Something that's annoying in Haskell is writing generic, structurally-inductive functions. Usually these are done by writing a helper class, and giving it instances for each of the GHC.Generics types. Doing this by hand is frustrating; there's a lot of repetition, but there's no good way to automate away the pain.
This is a good use case for tactic metaprogramming. Even though each instance is necessarily different, they are all doing the same thing spiritually --- recursing to the interesting K1 case. As you can see in the gif, I can write one tactic metaprogram, and run it at each instance. The synthesized code leaves behind a few holes, which correspond exactly with the choices I need to make as a programmer.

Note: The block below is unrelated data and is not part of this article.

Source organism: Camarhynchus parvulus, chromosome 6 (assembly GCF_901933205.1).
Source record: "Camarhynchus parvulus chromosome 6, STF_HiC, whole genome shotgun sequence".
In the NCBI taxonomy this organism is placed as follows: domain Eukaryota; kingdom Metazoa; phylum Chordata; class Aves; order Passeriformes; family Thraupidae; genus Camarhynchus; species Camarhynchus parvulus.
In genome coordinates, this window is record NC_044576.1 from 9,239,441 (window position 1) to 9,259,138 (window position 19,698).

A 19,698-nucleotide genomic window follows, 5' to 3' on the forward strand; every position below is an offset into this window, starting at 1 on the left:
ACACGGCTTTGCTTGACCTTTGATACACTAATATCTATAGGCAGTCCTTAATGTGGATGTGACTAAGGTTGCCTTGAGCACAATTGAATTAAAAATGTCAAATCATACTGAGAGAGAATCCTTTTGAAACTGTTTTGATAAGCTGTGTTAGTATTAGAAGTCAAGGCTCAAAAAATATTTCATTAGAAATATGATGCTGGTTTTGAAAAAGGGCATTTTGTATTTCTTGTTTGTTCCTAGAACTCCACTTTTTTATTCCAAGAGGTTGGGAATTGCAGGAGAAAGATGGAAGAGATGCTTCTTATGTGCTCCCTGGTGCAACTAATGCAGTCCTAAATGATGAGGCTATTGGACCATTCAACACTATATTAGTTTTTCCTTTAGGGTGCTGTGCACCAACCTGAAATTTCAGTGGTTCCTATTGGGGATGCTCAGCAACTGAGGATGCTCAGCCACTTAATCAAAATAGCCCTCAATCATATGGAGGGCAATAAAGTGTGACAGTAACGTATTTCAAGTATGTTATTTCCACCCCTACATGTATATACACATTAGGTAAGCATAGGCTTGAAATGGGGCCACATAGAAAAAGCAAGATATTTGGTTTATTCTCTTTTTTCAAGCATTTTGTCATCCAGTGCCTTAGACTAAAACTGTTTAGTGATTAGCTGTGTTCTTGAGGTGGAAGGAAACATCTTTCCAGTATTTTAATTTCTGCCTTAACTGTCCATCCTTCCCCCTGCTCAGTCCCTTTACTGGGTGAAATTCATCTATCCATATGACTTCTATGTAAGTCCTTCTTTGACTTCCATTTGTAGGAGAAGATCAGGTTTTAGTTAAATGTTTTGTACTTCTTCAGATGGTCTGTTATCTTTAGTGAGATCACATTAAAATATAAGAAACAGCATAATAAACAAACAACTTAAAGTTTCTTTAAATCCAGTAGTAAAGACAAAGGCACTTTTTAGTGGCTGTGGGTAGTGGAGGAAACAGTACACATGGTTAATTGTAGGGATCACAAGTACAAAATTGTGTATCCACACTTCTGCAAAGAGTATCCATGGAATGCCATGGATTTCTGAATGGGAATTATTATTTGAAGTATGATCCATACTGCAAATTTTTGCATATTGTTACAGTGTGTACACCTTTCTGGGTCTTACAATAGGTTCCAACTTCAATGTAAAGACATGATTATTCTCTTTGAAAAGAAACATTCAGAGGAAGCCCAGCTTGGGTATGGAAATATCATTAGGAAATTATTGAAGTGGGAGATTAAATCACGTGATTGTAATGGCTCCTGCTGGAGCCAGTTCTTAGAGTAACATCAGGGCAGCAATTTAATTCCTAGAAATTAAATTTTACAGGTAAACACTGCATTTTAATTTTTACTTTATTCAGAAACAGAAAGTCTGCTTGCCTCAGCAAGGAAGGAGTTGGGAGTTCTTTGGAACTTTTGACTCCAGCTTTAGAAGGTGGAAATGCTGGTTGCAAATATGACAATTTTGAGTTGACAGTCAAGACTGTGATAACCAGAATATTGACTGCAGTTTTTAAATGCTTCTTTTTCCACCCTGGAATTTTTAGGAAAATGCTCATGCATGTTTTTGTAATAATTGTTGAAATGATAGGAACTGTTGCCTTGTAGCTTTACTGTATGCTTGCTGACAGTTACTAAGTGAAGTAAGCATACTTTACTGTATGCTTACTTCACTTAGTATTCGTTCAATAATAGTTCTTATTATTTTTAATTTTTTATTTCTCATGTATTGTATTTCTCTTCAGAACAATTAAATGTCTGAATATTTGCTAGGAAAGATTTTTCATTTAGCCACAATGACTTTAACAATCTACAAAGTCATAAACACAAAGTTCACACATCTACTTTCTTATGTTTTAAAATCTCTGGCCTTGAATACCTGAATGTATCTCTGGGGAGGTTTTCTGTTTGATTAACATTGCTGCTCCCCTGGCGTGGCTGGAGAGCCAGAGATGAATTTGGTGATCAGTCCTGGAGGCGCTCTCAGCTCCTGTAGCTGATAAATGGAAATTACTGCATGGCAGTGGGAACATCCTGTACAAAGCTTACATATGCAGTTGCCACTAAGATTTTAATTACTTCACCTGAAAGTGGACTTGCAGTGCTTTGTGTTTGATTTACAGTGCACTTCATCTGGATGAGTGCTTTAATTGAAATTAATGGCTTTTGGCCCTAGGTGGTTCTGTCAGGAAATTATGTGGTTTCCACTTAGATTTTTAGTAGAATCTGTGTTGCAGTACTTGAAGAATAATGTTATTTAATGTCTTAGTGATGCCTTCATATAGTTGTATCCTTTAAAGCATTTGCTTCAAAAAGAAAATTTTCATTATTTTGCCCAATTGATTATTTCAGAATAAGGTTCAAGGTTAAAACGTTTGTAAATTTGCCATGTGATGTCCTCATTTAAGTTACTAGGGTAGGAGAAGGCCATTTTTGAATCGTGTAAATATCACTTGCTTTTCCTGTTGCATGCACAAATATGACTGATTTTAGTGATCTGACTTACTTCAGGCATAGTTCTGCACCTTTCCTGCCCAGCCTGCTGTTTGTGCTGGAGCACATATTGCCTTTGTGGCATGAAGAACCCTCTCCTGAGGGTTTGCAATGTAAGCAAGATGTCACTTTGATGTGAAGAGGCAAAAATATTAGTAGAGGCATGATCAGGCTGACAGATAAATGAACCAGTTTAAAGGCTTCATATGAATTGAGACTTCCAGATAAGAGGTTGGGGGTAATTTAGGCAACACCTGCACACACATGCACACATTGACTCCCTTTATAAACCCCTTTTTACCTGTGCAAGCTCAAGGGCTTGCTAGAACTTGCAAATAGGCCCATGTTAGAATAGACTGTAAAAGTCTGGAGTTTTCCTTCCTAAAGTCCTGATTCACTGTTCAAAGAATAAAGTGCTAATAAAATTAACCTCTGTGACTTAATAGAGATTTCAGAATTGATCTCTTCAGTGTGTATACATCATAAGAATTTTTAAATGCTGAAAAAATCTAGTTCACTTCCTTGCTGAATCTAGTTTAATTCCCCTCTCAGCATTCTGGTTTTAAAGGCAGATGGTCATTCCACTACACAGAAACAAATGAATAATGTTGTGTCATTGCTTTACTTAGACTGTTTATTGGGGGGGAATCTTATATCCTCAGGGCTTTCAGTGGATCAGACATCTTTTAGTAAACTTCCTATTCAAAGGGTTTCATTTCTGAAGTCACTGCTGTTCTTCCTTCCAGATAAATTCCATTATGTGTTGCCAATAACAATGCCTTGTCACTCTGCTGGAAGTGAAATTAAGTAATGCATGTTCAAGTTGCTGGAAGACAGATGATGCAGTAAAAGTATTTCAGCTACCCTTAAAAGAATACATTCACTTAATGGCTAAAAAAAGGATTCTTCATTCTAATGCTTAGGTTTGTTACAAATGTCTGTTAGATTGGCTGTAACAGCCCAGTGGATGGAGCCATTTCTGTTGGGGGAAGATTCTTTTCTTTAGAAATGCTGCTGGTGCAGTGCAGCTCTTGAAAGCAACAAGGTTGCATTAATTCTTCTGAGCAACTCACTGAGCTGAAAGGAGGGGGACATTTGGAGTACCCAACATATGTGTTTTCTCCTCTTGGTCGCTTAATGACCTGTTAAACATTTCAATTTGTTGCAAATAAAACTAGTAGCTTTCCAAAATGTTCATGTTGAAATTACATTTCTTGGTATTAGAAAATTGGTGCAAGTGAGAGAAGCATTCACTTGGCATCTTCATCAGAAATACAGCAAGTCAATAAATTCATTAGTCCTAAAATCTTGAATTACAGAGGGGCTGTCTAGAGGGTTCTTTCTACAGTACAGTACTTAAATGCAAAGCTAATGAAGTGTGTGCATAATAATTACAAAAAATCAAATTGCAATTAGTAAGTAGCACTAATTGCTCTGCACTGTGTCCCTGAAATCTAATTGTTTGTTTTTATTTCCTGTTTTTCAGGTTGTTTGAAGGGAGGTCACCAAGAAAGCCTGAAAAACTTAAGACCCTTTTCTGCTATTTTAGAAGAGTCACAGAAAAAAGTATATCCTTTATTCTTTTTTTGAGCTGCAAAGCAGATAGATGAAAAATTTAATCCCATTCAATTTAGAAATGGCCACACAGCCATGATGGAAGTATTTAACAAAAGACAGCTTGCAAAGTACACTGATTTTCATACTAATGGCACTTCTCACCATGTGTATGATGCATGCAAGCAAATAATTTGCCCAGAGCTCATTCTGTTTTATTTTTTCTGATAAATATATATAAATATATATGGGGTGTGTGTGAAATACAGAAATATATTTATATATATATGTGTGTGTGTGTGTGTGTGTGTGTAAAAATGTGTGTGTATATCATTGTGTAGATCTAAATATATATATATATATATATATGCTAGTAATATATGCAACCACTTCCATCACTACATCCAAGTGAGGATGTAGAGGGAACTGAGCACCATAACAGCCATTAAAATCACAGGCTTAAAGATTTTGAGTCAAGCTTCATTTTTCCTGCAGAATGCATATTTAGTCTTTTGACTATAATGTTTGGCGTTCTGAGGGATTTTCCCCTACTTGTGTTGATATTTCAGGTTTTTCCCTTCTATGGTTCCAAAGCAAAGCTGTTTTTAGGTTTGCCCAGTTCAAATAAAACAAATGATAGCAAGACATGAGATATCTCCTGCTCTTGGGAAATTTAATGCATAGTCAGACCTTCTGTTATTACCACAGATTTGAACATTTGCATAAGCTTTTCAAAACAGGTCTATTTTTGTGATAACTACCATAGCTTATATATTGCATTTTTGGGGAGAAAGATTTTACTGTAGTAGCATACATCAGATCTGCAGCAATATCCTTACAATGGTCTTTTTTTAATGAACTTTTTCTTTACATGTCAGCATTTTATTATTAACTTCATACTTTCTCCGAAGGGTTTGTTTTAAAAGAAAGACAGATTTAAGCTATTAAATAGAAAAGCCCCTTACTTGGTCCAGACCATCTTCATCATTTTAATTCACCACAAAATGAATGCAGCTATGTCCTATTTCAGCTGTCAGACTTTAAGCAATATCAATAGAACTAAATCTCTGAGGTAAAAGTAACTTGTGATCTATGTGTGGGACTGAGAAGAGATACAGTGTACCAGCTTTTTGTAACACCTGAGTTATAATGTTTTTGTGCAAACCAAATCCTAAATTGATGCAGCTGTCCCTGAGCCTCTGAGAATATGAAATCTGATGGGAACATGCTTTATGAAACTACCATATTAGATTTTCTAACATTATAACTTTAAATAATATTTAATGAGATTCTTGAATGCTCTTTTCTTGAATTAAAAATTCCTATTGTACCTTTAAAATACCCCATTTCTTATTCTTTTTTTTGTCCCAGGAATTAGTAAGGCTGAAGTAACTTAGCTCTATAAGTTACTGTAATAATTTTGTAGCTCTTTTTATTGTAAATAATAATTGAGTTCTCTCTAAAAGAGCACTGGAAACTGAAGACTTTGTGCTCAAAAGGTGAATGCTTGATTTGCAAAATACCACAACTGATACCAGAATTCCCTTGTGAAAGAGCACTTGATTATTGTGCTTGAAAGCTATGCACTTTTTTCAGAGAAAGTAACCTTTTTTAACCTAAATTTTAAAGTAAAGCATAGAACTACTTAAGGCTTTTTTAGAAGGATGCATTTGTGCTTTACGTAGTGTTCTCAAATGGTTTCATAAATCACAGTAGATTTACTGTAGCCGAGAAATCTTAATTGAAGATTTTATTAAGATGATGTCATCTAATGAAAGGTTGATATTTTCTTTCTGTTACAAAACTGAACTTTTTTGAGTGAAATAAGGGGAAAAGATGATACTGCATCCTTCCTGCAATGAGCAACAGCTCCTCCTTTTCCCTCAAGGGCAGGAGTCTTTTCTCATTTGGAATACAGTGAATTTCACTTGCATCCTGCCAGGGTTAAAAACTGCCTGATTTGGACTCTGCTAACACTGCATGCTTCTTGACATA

When I later decide that my `yo` function should have taken a boolean, I can simply undo running the metaprograms, change my types, and then rerun the metaprograms. No futzing about; just say what you mean, and let Wingman take care of the rest.
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